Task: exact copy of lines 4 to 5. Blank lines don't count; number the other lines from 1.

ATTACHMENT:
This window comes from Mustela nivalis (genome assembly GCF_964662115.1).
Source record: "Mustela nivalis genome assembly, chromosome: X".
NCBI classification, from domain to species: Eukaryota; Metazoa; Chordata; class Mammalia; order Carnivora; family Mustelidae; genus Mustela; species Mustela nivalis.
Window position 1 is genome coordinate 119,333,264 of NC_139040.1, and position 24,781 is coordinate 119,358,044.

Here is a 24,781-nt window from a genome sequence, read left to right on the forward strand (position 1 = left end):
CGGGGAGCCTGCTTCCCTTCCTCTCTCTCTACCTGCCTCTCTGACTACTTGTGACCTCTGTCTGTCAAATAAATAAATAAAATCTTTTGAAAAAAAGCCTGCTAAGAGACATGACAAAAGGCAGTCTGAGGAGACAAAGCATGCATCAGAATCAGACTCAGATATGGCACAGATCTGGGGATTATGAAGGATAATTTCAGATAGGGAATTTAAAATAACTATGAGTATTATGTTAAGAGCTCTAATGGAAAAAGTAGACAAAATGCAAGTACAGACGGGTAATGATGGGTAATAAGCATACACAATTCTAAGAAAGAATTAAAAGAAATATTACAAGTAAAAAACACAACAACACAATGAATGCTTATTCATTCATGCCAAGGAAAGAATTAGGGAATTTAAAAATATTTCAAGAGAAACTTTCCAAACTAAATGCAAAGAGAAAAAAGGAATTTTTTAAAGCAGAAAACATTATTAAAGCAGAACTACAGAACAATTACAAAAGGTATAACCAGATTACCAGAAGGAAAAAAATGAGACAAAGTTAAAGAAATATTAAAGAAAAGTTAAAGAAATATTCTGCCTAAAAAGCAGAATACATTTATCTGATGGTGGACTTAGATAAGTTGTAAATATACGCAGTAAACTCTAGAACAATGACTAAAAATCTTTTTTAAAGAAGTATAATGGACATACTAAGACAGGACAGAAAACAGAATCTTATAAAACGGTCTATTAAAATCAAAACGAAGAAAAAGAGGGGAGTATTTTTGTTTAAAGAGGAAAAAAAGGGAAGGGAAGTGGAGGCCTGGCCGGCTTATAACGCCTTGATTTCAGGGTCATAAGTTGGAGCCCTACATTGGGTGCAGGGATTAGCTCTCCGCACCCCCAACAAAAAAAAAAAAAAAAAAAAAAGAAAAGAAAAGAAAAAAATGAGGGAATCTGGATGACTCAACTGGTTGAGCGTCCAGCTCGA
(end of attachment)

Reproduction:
Window position 1 is genome coordinate 119,333,264 of NC_139040.1, and position 24,781 is coordinate 119,358,044.

Here is a 24,781-nt window from a genome sequence, read left to right on the forward strand (position 1 = left end):